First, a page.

The Knysna Fires of 2017: Learning from this Disaster

The Partners based at Stellenbosch University South Africa, in collaboration with Santam and the CSIR (Council for Scientific and Industrial Research), have just released their research report on the 2017 Knysna Wildfires that devasted parts of the Southern Cape region of South Africa.

The Knysna fires were arguably the worst wildfire disaster in South Africa’s history. The social and economic impacts will be felt by Knysna and its inhabitants for years to come. It is critical that those responsible for fire management in rural and urban environments, as well as citizens, learn from this experience and become far better prepared to deal with wildfires in the future. Wildfires will continue to occur but there is a lot that can and must be done to avoid further disasters of this magnitude. 

The Knysna fires were a perfect storm. A range of meteorological, bio-physical and institutional factors came together to create the disaster. But the underlying risk drivers are replicated throughout the Western Cape, and in other provinces, creating the potential for similar wildfires elsewhere - as evidenced by extensive wildfires in Hessequa, Mossel Bay, George and Knysna Municipalities in November 2018 and the Overberg in January 2019. The purpose of this report is to identify the lessons and how they can be applied to reduce risk and strengthen preparedness for future fires when they occur. The focus is on the Knysna Fires, but the findings are applicable to the Southern Cape and to many other places in South Africa that experience wildfires in their natural vegetation (CSIR 2019).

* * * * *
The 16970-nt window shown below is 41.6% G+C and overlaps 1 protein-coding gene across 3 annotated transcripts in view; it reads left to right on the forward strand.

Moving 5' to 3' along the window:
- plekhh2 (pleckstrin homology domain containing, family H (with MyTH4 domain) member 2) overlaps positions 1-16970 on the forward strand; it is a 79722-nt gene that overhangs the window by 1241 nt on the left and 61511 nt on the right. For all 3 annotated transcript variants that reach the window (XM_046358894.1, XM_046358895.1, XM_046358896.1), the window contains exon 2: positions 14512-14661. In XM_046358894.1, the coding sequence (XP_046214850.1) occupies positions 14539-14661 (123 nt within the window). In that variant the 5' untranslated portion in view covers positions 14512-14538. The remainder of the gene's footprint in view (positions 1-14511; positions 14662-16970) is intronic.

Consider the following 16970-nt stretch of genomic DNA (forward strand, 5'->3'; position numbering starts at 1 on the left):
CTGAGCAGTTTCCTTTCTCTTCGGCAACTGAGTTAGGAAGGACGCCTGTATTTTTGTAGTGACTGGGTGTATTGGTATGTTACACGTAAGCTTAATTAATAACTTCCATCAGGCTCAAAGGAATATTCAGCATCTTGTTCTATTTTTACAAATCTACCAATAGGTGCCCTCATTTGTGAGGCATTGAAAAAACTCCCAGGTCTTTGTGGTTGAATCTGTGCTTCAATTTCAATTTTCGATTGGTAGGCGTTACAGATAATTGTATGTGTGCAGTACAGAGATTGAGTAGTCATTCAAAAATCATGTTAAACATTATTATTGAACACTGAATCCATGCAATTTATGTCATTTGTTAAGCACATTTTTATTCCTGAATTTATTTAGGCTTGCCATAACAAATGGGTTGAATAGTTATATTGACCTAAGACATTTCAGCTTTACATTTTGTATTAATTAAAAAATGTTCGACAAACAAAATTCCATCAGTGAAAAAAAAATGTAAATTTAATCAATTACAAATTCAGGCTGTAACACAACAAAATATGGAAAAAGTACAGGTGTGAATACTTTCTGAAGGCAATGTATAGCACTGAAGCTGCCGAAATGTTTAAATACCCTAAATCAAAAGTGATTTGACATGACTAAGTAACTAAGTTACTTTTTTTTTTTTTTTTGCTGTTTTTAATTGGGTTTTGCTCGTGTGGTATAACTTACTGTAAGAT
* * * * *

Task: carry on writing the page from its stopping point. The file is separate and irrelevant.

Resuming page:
These lessons need to be shared with key decision-makers and stakeholder groups so that they can address the factors that have led to the current situation. The Knysna Fires Learning Forum, convened by Santam, is one way of facilitating information-sharing, fruitful discussions and plans and actions aimed at translating the lessons learnt through these fires into more effective management of fire risk. Hopefully this study will give birth to more fire learning forums.
 
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